SWE Advocate Profile: Irma Khan

Leading up to SWE’s Congressional Outreach Day in March, SWE will feature profiles of our members who act as advocates for fellow women in engineering.
SWE Advocate Profile: Irma Khan

SWE HQ: Tell us about yourself! What type of engineer are you and how have you been involved with SWE?

Irma Khan

In 2003 I graduated with an Engineering Management degree from the University of MO-Rolla (now Missouri University of Science & Technology). In my senior year, I was recruited by Caterpillar for their Marketing Training Class.  The Class was a mix of engineers and business majors and prepared us for technical field sales and product support roles. I spent the next eight years of my career ‘in the trenches’ with our dealers and customers. My engineering background provided the foundation I needed to understand the technical issues and tackle problems.  Currently I’m the Digital Region Manager in Caterpillar’s ACAM Distribution Services Division.

I joined SWE after returning from my field assignments in 2011. I quickly became actively involved in the Central Illinois Section, founding our Section’s first Advocacy Committee and then serving as Section Representative to the Region and then Section President. At the local level, I’ve been involved in advocacy, K-12 outreach, and professional development, all areas that are a passion of mine. Now I’m also involved at the Society level as a member of the Conference Advisory Board.  SWE has been such a positive experience for me!

SWE HQ: Why do you feel it is important to advocate for women in engineering and how do you personally advocate for this cause?

At the highest level I believe that women and the profession of engineering are a true match. The engineering field enables women to have not just a significant impact on the world, but a positive one. That’s what really resonates with me every day and why I chose to pursue engineering in the first place. Second, this field provides such an incredible foundation for women to pursue diverse career paths. An engineering degree opens the doors to so many possibilities, including technical and managerial opportunities. I advocate for women in engineering because it’s important for women to be actively seen and heard in this field and to serve as role models for future generations. We must advocate for women currently in engineering so we can have more women in engineering!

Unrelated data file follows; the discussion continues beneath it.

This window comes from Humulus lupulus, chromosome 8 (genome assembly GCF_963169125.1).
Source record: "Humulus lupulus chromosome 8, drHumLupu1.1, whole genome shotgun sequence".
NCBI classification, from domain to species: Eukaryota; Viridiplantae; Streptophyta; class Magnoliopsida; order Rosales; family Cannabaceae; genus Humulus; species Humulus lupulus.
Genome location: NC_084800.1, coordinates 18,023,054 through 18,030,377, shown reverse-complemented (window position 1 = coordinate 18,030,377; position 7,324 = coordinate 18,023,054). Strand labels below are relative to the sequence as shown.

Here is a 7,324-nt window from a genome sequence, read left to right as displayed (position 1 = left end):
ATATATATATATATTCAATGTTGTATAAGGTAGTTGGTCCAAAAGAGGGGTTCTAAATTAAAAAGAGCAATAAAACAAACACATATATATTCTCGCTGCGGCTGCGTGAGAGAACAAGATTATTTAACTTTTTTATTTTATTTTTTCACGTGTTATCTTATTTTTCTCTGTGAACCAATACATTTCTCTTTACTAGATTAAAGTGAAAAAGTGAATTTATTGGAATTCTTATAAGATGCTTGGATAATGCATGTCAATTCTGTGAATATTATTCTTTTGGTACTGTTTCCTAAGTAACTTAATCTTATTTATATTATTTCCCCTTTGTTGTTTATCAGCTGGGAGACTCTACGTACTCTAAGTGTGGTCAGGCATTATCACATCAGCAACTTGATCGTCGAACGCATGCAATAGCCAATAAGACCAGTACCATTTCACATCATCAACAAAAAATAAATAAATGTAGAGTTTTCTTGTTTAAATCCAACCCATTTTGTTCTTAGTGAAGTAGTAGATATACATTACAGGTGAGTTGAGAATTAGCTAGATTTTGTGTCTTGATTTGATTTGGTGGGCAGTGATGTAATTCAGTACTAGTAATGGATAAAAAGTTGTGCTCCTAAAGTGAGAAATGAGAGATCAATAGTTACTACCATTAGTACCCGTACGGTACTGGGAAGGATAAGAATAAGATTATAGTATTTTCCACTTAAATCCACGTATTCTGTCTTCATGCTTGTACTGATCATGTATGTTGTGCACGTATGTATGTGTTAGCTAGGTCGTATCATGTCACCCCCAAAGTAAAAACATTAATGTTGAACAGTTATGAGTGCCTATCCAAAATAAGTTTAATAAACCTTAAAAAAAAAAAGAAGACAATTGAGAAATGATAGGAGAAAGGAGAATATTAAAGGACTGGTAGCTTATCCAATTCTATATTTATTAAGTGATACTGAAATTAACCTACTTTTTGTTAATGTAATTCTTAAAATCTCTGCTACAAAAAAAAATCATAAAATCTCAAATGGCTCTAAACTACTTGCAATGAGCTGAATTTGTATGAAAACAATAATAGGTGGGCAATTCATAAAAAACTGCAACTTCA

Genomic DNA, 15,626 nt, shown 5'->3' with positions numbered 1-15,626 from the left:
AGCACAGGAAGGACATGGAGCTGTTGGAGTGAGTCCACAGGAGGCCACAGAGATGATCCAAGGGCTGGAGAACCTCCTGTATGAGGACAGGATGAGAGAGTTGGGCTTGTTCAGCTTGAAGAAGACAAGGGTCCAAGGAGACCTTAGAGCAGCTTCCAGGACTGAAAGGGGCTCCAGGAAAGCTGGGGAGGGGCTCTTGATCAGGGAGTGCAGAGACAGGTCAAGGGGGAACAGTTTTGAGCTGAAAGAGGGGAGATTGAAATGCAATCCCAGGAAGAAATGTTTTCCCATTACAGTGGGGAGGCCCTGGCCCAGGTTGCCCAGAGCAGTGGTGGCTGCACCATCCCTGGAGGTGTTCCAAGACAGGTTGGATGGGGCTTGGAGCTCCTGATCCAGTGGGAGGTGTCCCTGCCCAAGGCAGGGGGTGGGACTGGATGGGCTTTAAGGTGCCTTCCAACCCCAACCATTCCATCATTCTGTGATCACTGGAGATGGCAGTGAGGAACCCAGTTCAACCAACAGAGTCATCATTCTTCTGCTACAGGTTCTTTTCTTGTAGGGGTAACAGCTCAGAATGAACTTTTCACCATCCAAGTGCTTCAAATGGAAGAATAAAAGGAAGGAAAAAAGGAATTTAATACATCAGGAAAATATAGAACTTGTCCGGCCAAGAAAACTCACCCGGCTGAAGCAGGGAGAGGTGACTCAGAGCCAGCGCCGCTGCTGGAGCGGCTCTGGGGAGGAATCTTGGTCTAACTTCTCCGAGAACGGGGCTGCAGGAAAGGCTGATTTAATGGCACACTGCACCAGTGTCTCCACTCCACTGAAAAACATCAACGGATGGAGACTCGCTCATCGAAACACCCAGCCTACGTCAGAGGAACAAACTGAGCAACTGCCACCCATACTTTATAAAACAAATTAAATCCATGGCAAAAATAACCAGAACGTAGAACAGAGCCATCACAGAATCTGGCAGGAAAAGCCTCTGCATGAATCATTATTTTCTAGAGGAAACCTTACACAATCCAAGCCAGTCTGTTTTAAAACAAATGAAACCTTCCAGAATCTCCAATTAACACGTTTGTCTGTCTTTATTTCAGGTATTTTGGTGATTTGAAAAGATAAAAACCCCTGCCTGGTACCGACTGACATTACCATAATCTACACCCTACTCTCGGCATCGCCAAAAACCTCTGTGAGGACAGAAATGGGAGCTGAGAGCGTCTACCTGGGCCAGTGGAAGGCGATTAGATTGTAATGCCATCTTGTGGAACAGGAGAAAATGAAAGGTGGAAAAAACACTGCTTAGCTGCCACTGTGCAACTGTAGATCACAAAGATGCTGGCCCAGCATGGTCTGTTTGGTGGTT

Most of my personal advocacy is through my section and Society level activities through SWE.  However, last year, after a visit to Caterpillar from SWE CEO Karen Horting, I and several other advocates spearheaded the establishment of the Caterpillar & SWE Strategy Committee. Caterpillar is a Corporate Partnership Council (CPC) member and this Committee aims to fully leverage our relationship and opportunities with SWE.

SWE HQ: How has attending SWE’s Congressional Outreach Day in the past helped you be a better advocate?

The first step in advocacy is to be better informed about the issues. The day before the actual congressional visits, we receive in-depth training. Participants are briefed on the relevant legislative issues. We hear from a panel of experts from multiple federal agencies. We also learn tips on how to engage with the elected officials and their staff.  There are so many opportunities to advocate in the area of STEM, from funding to education to diversity. Being informed on the issues helped me to see where and how I could make the biggest positive impact.

Of course the advocacy doesn’t just stop the following day with the visit. It’s just starting. You meet with the staff of the legislators and can remain in contact with them as new issues and developments arise.  The on-going communication is critical in becoming a better advocate.

SWE HQ: If someone is new to public advocacy, what are some of the first steps you would recommend they take?

For learning, a good starting point would be the public policy modules on SWE’s Advance Learning Center. The Advocacy section on SWE’s All Together blog is great for keeping up with the issues.

In terms of scope, I think an important starting point for public advocacy would be at the local level, where you may know the most about the issues and feel passionate about taking action! Participating in SWE’s Congressional Outreach Day helps you to become a better local advocate as well. A lot of the learning and issues are transferrable.

What to become involved in Public Policy & Advocacy at SWE? Check out the following opportunities and resources:

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    SWE Blog provides up-to-date information and news about the Society and how our members are making a difference every day. You’ll find stories about SWE members, engineering, technology, and other STEM-related topics.

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